In addition, the economic climate has resulted in tighter credit markets making it harder for consumers to finance automobile purchases. Weakness in Global Automobile Industry – Consumer Requirements for commercial vehicles declined in the NAFTA region, Western Europe and Japan. The Western European automobile markets suffered as well particularly the volume markets of Spain down 28. 1%, Italy down 13. 4% and the UK down 11. 3%. Germany declined 1. 8%) and France 0. 7% also experienced downward trend in the second half of 2008. In total, 8. 4% fewer automobiles were sold in Western Europe.

The Japanese car market also declined, with a drop in sales of nearly 4% in 2008. Intense competition – GMs financial status makes it vulnerable to fierce competition from fits such as AB Volvo, Bayerische Motoren Werke, Daimler, Fiat Group Automobiles, Ford Motor, Honda Motor, Hyundai Motor, Isuzu Motors, Mazda Motor, Nissan Motor, PACCAR, PSA Peugeot Citroen, Renault, Toyota Motor and Volkswagen. Many have responded to the crises by adding vehicle enhancements, providing subsidized financing or leasing programs in order to sell more vehicles.

They are also offering option package discounts, other marketing incentives and are reducing vehicle prices in certain markets. These actions are expected to have a negative effect on GM’s vehicle pricing, market share and operating results particularly on the low end of the market. General Motors, one of the world’s largest automakers, traces its roots back to 1908. With its global headquarters in Detroit, GM employs 204,000 people in every major region of the world and does business in some 140 countries.

A marketing plan documents and maps out the key elements of a company’s marketing strategy, which flows from the company’s long-term strategic plan. Components of a marketing plan include an analysis of the company’s strengths, weaknesses, opportunities and threat, also known as a SWOT analysis; market segmentation; and strategies to drive sales and profit growth in each of these segments. SWOT is an important foundational element of the marketing plan. SWOT — the internal strengths and weaknesses, along with the external opportunities and threats — offers guidance for the marketing plan.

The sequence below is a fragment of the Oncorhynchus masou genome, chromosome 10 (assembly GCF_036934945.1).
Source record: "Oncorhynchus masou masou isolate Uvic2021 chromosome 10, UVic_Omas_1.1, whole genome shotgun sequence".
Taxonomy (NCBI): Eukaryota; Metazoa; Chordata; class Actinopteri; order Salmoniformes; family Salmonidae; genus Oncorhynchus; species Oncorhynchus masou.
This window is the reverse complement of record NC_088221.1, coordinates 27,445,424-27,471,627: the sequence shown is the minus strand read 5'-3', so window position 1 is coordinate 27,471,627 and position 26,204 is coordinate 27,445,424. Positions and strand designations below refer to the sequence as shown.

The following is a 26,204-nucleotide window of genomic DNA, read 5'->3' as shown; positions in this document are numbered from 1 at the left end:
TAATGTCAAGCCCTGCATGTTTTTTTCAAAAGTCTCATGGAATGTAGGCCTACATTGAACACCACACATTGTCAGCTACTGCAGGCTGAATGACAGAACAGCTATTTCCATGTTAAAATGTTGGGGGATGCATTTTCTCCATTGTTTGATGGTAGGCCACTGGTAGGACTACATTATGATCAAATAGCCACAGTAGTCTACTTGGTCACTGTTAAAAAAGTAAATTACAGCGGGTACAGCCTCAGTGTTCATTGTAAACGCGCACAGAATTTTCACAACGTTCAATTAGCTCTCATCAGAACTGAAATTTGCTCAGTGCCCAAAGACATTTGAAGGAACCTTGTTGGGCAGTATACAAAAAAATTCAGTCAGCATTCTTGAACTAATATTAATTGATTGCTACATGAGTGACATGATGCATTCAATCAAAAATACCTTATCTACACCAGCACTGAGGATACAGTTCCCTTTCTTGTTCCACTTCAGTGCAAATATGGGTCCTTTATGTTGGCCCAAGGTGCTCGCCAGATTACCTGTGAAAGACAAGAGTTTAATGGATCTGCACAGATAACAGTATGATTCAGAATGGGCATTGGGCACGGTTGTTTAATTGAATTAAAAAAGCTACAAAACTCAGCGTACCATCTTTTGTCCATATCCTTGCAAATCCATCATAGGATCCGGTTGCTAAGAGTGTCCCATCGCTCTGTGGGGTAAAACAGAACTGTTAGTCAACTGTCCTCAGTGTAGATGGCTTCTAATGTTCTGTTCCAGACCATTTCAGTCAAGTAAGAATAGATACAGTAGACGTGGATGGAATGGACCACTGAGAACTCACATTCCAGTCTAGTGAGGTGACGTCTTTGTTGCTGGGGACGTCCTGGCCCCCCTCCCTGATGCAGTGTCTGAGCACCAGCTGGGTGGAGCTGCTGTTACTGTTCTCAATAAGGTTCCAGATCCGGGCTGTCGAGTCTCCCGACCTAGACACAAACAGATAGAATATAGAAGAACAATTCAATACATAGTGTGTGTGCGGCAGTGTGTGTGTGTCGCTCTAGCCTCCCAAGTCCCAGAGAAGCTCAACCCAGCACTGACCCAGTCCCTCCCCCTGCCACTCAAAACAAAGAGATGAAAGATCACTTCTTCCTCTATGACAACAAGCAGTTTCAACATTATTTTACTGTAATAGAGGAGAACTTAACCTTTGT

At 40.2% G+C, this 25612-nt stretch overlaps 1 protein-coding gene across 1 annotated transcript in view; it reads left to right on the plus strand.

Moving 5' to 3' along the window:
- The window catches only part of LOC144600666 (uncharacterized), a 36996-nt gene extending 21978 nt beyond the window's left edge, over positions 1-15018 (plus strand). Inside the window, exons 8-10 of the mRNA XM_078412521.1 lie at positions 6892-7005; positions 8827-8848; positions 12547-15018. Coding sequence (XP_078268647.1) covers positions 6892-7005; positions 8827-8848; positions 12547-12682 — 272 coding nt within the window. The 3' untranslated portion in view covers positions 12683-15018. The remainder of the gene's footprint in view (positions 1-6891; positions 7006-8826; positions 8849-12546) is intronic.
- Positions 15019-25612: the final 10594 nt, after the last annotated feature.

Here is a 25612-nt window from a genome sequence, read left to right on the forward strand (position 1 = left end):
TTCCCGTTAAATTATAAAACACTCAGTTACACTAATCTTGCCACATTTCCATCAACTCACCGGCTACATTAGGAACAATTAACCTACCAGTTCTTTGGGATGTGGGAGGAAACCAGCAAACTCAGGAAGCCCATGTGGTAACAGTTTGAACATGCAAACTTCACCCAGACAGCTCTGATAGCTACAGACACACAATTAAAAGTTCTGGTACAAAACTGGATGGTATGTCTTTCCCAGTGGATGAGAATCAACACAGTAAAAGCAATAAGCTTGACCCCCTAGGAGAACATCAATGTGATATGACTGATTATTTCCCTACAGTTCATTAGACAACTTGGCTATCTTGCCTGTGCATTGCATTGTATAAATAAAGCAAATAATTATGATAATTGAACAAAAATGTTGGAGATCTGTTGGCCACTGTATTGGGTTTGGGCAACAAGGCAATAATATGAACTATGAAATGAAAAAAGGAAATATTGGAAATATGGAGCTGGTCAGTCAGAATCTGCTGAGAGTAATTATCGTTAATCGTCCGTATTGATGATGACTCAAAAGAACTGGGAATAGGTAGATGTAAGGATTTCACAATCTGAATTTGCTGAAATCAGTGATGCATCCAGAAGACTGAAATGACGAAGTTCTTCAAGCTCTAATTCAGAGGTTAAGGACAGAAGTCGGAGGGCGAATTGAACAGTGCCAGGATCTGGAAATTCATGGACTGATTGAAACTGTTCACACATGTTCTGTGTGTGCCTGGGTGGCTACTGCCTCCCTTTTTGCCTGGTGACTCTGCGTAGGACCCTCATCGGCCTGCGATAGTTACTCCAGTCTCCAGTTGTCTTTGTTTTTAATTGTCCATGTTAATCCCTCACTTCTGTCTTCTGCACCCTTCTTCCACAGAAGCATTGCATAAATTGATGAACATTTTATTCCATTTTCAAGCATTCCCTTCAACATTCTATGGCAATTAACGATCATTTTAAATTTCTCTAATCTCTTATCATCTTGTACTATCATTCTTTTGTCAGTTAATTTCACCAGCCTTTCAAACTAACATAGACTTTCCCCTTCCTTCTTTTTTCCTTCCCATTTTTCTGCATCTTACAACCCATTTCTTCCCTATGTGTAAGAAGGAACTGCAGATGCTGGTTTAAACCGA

Management can evaluate how to leverage the strengths to take advantage of opportunities and protect the company against threats. It also can take measures to remedy the weaknesses and prevent competitors from using them as opportunities. SWOT analysis synthesizes the information for managers to make informed decisions on marketing and advertising strategies. Analysis A marketing plan starts with an analysis of the company, customers, competitors, external partners and the overall economy. The company’s strengths may include its financial position and cash balance, product quality and brand recognition.

Its weaknesses may include an inability to attract qualified candidates due to tightness in the labor market. Its market opportunities may lie in foreign markets with emerging and growing middle classes. It may also find opportunities in local markets indirectly by taking advantage of financial difficulties faced by some of its smaller competitors. However, entry of new competitors and emerging new technological innovations may represent threats because they can alter customer buying habits.

External partners, such as suppliers and regulatory agencies, and the overall economic environment must also be evaluated for potential threats and opportunities. Segmentation The division of a market into groups based on demographic and other factors is known as market segmentation. This allows advertising messages to be targeted specifically to maximize the sales opportunities in each segment. Using the SWOT analysis results, a company will know where the best opportunities are, including niche areas or specific demographic groups that might be underserved by its competitors.

Similarly, it also will know potential weaknesses in its own product offerings that might be exploited by its competitors to gain market share and take steps to correct them. Strategy The four “P’s” of a marketing strategy are product, price, promotion and place (distribution channels). Once again, SWOT analysis forms the basis of strategic choices. For example, product decisions are based on the market opportunities, the company’s own internal research and development and manufacturing strengths, the availability of adequate financial resources, and the brand recognition.

Pricing considerations include sales volume sensitivity to price changes and the impact of discounts and flexible payment terms. The strengths and weaknesses of the distribution channel are important considerations; also important to the marketing plan are the type and mix of channels — for example, retail or direct — and the transportation and warehousing logistics. Promotion considerations include designing advertising campaigns based on a brand’s strengths — for example, value and quality — and the timing of media buys.